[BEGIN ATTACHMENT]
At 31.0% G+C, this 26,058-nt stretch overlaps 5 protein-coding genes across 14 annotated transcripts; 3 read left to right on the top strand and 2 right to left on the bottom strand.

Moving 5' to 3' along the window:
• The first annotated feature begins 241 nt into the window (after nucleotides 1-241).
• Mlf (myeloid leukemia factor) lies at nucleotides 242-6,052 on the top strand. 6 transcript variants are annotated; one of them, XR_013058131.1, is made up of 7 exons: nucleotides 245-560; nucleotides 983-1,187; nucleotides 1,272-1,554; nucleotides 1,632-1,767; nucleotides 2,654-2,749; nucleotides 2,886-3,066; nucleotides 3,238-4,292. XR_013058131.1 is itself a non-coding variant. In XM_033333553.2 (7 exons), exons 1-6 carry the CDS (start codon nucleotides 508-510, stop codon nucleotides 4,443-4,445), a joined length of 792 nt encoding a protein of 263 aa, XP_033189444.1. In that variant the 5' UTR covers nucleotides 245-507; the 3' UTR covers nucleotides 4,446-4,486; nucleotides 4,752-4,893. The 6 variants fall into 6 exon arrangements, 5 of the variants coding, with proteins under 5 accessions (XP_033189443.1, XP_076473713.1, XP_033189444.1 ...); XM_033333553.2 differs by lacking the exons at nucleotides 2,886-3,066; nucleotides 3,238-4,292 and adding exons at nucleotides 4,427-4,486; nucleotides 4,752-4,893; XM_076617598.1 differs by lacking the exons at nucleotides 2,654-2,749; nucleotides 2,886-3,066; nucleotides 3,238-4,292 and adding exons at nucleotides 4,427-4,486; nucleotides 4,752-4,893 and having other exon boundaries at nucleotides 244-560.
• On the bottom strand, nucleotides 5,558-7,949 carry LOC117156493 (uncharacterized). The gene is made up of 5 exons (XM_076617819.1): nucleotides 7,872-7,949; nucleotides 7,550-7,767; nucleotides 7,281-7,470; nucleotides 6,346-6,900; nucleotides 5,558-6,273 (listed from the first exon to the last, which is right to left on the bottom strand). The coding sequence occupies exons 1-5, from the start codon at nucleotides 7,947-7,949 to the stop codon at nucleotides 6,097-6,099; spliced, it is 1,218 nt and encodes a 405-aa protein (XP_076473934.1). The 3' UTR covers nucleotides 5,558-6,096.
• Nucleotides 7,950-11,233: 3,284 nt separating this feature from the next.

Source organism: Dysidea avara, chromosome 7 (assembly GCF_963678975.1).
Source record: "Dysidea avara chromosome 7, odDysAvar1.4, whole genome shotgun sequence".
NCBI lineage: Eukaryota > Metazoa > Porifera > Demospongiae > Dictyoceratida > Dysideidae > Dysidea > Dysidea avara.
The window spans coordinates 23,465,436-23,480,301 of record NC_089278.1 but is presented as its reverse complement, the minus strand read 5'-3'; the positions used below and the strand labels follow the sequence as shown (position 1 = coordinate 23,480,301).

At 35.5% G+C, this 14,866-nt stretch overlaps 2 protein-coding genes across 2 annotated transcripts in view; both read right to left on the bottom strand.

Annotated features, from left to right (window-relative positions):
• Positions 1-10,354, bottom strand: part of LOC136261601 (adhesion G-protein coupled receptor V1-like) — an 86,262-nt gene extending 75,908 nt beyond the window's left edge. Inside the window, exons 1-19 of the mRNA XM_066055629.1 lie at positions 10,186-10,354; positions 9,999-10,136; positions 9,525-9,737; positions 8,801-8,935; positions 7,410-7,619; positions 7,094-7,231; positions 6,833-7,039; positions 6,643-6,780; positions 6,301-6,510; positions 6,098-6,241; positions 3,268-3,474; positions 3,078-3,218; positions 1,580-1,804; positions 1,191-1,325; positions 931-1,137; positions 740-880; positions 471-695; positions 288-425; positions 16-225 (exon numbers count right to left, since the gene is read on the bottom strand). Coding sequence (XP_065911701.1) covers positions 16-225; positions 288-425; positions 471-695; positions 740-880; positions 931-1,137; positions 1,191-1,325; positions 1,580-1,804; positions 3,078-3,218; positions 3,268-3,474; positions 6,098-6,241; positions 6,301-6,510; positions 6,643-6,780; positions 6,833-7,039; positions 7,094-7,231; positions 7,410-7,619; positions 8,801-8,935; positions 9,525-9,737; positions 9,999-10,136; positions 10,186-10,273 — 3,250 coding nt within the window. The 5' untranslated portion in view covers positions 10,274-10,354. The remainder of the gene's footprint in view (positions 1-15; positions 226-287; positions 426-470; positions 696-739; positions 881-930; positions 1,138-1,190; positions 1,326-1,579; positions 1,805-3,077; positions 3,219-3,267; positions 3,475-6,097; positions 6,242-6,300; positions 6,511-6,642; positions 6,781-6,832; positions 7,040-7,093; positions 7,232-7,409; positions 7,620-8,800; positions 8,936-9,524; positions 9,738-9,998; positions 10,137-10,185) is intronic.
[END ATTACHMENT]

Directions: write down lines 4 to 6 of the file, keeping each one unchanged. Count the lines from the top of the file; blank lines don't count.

• Mlf (myeloid leukemia factor) lies at nucleotides 242-6,052 on the top strand. 6 transcript variants are annotated; one of them, XR_013058131.1, is made up of 7 exons: nucleotides 245-560; nucleotides 983-1,187; nucleotides 1,272-1,554; nucleotides 1,632-1,767; nucleotides 2,654-2,749; nucleotides 2,886-3,066; nucleotides 3,238-4,292. XR_013058131.1 is itself a non-coding variant. In XM_033333553.2 (7 exons), exons 1-6 carry the CDS (start codon nucleotides 508-510, stop codon nucleotides 4,443-4,445), a joined length of 792 nt encoding a protein of 263 aa, XP_033189444.1. In that variant the 5' UTR covers nucleotides 245-507; the 3' UTR covers nucleotides 4,446-4,486; nucleotides 4,752-4,893. The 6 variants fall into 6 exon arrangements, 5 of the variants coding, with proteins under 5 accessions (XP_033189443.1, XP_076473713.1, XP_033189444.1 ...); XM_033333553.2 differs by lacking the exons at nucleotides 2,886-3,066; nucleotides 3,238-4,292 and adding exons at nucleotides 4,427-4,486; nucleotides 4,752-4,893; XM_076617598.1 differs by lacking the exons at nucleotides 2,654-2,749; nucleotides 2,886-3,066; nucleotides 3,238-4,292 and adding exons at nucleotides 4,427-4,486; nucleotides 4,752-4,893 and having other exon boundaries at nucleotides 244-560.
• On the bottom strand, nucleotides 5,558-7,949 carry LOC117156493 (uncharacterized). The gene is made up of 5 exons (XM_076617819.1): nucleotides 7,872-7,949; nucleotides 7,550-7,767; nucleotides 7,281-7,470; nucleotides 6,346-6,900; nucleotides 5,558-6,273 (listed from the first exon to the last, which is right to left on the bottom strand). The coding sequence occupies exons 1-5, from the start codon at nucleotides 7,947-7,949 to the stop codon at nucleotides 6,097-6,099; spliced, it is 1,218 nt and encodes a 405-aa protein (XP_076473934.1). The 3' UTR covers nucleotides 5,558-6,096.
• Nucleotides 7,950-11,233: 3,284 nt separating this feature from the next.